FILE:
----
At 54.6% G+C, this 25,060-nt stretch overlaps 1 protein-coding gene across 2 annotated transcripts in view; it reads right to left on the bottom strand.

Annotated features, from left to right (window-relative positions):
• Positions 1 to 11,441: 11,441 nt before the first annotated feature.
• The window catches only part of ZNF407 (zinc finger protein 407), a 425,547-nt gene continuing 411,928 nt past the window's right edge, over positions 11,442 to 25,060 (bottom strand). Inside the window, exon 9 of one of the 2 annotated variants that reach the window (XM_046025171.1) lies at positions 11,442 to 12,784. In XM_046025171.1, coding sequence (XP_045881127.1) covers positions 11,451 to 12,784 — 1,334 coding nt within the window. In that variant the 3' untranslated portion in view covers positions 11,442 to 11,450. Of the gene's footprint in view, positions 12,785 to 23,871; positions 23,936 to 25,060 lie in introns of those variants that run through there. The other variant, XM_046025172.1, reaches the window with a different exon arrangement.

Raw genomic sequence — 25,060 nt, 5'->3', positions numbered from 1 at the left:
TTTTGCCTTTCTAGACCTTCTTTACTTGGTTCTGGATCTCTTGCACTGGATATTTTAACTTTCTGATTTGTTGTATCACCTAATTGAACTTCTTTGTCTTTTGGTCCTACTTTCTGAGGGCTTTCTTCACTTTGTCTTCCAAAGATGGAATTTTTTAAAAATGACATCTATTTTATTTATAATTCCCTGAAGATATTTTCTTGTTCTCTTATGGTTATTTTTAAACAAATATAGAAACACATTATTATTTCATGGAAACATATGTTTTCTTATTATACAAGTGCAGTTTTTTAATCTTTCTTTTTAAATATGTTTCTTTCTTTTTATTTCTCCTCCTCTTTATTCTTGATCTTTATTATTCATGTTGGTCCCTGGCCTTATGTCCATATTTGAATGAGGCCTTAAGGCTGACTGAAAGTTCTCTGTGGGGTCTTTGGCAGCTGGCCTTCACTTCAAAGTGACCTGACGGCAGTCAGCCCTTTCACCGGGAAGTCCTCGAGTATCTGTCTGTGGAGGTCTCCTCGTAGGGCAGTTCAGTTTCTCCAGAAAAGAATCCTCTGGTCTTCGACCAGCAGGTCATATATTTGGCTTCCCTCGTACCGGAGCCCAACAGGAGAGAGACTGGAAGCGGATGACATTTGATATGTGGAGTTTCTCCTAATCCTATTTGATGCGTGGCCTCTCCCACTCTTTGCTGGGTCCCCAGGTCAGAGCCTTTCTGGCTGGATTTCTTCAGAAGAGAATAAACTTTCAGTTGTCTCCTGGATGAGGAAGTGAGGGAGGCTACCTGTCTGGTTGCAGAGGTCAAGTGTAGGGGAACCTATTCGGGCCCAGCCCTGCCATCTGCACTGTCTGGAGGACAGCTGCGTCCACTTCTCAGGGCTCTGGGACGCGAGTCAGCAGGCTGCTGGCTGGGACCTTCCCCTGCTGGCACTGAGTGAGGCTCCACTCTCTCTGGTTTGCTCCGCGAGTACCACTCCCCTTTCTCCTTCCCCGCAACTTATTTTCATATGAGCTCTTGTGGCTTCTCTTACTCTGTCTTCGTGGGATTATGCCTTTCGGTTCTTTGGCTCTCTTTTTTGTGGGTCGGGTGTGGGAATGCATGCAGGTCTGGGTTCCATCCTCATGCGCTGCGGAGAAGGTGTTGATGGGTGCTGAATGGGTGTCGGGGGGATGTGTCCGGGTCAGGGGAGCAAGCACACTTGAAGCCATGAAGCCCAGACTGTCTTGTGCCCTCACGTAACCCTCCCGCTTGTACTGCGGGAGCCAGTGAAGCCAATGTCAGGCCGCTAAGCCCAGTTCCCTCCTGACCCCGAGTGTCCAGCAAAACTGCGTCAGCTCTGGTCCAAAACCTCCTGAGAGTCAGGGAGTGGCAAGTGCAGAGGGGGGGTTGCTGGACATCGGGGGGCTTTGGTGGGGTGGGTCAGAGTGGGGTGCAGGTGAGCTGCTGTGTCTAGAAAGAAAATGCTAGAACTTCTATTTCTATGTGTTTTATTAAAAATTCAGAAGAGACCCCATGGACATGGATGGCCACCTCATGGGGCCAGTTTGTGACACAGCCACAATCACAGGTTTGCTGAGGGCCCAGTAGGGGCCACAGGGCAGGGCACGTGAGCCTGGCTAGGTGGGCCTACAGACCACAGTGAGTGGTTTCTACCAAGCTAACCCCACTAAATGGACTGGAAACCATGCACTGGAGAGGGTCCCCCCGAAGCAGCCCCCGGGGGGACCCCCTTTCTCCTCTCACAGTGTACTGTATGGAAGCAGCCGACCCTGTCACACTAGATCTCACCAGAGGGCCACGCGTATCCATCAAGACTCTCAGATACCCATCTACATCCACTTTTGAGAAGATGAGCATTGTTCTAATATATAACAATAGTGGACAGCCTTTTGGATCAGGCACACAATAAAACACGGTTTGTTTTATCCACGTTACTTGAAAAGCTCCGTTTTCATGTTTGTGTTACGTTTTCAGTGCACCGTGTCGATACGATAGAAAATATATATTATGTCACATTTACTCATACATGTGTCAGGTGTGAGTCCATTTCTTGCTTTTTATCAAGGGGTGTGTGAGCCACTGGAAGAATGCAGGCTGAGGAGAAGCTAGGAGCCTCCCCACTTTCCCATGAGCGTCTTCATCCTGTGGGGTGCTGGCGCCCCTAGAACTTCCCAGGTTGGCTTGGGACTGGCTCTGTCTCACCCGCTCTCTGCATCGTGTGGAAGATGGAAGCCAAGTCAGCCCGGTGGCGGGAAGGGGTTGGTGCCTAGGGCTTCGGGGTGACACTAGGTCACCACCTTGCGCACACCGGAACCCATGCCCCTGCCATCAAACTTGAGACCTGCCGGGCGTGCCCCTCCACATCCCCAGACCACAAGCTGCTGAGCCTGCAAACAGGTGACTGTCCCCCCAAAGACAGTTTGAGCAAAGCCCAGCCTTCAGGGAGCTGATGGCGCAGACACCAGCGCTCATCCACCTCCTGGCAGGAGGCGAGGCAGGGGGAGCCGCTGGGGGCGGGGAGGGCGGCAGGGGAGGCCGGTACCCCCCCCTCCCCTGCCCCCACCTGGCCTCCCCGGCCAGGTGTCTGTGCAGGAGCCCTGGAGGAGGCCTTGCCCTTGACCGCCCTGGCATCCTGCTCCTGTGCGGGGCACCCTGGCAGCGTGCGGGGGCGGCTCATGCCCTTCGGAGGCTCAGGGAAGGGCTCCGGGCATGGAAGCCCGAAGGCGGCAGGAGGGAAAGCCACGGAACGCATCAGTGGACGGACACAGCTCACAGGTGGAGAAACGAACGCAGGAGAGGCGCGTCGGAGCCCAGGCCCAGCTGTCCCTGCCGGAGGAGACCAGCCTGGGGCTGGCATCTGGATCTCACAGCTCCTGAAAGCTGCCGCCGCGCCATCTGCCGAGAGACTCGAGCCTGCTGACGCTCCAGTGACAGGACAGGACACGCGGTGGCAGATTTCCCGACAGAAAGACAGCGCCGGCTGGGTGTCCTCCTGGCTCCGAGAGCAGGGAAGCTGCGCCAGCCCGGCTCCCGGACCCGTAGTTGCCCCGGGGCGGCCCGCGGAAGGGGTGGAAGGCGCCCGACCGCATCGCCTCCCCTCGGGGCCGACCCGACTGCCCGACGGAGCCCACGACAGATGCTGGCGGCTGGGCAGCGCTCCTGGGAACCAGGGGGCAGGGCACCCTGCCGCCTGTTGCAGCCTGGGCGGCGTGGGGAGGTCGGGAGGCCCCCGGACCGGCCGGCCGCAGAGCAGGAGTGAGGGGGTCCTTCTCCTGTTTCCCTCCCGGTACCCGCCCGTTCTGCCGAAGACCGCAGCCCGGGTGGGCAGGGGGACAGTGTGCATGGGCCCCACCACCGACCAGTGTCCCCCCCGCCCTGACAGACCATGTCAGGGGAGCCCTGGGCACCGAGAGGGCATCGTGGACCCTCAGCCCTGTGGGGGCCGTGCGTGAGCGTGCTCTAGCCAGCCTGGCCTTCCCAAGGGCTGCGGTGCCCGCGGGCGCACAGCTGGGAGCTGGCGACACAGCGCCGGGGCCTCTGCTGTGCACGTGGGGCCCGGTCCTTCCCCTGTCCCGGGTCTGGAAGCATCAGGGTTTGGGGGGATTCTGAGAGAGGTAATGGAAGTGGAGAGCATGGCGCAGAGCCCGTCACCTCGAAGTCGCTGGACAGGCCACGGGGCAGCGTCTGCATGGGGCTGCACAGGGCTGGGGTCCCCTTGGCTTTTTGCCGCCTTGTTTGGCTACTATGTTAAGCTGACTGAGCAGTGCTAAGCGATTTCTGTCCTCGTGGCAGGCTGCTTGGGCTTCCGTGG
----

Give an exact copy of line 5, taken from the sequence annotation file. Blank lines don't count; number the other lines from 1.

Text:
Raw genomic sequence — 25,060 nt, 5'->3', positions numbered from 1 at the left: